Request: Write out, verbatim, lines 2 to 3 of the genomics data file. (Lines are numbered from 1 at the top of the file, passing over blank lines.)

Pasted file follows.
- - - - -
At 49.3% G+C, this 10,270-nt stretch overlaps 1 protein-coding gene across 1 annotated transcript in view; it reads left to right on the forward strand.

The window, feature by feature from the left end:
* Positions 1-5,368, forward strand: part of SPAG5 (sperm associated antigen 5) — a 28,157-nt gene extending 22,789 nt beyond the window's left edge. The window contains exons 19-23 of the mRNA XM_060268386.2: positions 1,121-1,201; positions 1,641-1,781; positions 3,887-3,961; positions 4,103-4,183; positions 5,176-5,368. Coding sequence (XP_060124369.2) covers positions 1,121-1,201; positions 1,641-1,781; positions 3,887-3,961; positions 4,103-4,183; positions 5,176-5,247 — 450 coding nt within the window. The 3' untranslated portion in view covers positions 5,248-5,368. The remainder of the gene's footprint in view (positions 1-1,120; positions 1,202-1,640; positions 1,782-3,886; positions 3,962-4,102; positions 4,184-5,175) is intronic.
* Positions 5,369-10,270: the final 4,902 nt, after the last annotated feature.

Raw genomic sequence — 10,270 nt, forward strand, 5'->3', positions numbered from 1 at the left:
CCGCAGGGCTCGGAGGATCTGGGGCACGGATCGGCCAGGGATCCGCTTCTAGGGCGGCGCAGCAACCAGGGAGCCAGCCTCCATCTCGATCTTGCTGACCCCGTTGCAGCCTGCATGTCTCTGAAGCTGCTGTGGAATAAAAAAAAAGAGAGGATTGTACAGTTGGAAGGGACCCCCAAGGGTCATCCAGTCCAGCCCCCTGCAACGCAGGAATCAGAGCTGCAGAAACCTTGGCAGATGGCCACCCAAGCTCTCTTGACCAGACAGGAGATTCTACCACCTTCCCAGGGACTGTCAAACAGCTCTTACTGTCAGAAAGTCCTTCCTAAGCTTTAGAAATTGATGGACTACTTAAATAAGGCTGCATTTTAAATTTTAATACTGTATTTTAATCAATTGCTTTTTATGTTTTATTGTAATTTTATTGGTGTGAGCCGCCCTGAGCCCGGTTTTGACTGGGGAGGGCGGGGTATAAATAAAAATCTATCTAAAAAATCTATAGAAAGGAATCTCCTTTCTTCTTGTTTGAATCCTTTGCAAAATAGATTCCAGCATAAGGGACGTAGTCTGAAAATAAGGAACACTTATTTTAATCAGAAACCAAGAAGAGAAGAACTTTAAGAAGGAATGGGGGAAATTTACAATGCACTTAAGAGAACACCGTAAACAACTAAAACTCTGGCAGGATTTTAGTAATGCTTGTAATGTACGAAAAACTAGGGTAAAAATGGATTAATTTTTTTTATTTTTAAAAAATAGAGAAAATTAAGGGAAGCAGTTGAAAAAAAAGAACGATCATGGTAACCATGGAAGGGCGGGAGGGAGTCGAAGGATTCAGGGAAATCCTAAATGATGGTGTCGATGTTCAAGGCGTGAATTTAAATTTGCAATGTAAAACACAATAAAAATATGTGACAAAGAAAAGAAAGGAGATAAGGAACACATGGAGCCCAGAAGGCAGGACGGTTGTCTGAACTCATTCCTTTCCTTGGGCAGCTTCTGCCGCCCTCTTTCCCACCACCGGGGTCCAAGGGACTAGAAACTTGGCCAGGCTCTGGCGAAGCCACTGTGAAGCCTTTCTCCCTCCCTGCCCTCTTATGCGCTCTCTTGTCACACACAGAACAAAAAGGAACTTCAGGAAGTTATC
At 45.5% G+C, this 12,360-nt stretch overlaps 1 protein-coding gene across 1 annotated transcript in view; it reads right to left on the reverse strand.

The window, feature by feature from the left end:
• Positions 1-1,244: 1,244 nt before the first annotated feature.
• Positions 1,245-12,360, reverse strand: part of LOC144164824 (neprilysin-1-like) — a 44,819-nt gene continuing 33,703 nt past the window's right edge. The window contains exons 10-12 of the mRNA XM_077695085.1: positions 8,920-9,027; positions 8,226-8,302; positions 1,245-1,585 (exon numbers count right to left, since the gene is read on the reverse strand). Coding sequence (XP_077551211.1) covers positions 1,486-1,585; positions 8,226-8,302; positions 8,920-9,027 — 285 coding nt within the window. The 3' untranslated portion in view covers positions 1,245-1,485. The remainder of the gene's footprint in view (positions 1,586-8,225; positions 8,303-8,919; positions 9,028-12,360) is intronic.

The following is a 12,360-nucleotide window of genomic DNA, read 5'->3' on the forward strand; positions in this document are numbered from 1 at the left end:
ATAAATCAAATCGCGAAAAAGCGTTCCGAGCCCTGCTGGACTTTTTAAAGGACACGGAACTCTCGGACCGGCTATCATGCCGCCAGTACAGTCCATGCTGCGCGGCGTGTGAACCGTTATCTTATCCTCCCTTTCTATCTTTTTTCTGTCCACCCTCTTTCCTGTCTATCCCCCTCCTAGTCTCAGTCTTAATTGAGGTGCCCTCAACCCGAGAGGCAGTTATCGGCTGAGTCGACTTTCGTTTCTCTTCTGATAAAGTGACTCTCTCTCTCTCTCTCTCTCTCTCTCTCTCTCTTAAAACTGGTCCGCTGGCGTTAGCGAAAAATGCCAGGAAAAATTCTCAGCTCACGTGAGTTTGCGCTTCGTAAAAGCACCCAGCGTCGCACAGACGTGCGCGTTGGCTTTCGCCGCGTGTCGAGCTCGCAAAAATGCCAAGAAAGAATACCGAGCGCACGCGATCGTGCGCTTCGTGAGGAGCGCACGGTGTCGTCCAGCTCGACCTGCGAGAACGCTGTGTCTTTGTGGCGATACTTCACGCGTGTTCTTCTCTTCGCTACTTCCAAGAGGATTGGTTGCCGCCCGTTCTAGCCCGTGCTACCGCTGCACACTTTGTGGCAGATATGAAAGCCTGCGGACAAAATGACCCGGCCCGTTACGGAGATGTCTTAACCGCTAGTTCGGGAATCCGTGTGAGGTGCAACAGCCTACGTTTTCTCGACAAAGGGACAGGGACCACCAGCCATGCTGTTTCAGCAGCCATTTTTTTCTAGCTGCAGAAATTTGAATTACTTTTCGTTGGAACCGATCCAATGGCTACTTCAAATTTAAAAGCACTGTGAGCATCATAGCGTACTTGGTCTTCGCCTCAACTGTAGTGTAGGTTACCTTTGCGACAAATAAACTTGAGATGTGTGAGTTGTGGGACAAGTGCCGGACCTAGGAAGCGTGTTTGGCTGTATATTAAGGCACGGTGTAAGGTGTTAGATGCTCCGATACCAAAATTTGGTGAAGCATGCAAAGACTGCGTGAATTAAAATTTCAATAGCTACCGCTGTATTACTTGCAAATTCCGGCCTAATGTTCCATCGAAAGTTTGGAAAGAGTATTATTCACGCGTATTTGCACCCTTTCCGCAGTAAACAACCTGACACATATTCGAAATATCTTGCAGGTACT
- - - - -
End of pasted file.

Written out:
The window, feature by feature from the left end:
* Positions 1-5,368, forward strand: part of SPAG5 (sperm associated antigen 5) — a 28,157-nt gene extending 22,789 nt beyond the window's left edge. The window contains exons 19-23 of the mRNA XM_060268386.2: positions 1,121-1,201; positions 1,641-1,781; positions 3,887-3,961; positions 4,103-4,183; positions 5,176-5,368. Coding sequence (XP_060124369.2) covers positions 1,121-1,201; positions 1,641-1,781; positions 3,887-3,961; positions 4,103-4,183; positions 5,176-5,247 — 450 coding nt within the window. The 3' untranslated portion in view covers positions 5,248-5,368. The remainder of the gene's footprint in view (positions 1-1,120; positions 1,202-1,640; positions 1,782-3,886; positions 3,962-4,102; positions 4,184-5,175) is intronic.